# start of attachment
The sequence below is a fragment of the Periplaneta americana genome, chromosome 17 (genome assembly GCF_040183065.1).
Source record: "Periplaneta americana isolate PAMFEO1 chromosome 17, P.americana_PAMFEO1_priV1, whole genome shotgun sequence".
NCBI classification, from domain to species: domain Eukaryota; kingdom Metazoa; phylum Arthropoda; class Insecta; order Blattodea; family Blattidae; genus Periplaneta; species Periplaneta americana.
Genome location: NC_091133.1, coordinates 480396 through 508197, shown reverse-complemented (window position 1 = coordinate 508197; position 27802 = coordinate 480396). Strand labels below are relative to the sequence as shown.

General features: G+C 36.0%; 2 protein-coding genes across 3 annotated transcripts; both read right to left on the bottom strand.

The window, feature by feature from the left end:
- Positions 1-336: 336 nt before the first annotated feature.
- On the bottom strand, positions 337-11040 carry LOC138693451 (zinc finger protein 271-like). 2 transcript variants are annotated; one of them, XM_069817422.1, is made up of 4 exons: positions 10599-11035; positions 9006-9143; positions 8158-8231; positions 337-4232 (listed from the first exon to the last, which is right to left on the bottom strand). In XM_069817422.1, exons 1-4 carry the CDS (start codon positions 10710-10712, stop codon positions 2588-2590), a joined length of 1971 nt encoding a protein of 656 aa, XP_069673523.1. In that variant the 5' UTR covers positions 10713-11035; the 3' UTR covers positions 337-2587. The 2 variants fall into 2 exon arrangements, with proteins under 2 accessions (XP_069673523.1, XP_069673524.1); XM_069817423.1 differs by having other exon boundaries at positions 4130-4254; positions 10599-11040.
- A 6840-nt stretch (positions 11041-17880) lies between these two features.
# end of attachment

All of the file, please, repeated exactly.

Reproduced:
The sequence below is a fragment of the Periplaneta americana genome, chromosome 17 (genome assembly GCF_040183065.1).
Source record: "Periplaneta americana isolate PAMFEO1 chromosome 17, P.americana_PAMFEO1_priV1, whole genome shotgun sequence".
NCBI classification, from domain to species: domain Eukaryota; kingdom Metazoa; phylum Arthropoda; class Insecta; order Blattodea; family Blattidae; genus Periplaneta; species Periplaneta americana.
Genome location: NC_091133.1, coordinates 480396 through 508197, shown reverse-complemented (window position 1 = coordinate 508197; position 27802 = coordinate 480396). Strand labels below are relative to the sequence as shown.

General features: G+C 36.0%; 2 protein-coding genes across 3 annotated transcripts; both read right to left on the bottom strand.

The window, feature by feature from the left end:
- Positions 1-336: 336 nt before the first annotated feature.
- On the bottom strand, positions 337-11040 carry LOC138693451 (zinc finger protein 271-like). 2 transcript variants are annotated; one of them, XM_069817422.1, is made up of 4 exons: positions 10599-11035; positions 9006-9143; positions 8158-8231; positions 337-4232 (listed from the first exon to the last, which is right to left on the bottom strand). In XM_069817422.1, exons 1-4 carry the CDS (start codon positions 10710-10712, stop codon positions 2588-2590), a joined length of 1971 nt encoding a protein of 656 aa, XP_069673523.1. In that variant the 5' UTR covers positions 10713-11035; the 3' UTR covers positions 337-2587. The 2 variants fall into 2 exon arrangements, with proteins under 2 accessions (XP_069673523.1, XP_069673524.1); XM_069817423.1 differs by having other exon boundaries at positions 4130-4254; positions 10599-11040.
- A 6840-nt stretch (positions 11041-17880) lies between these two features.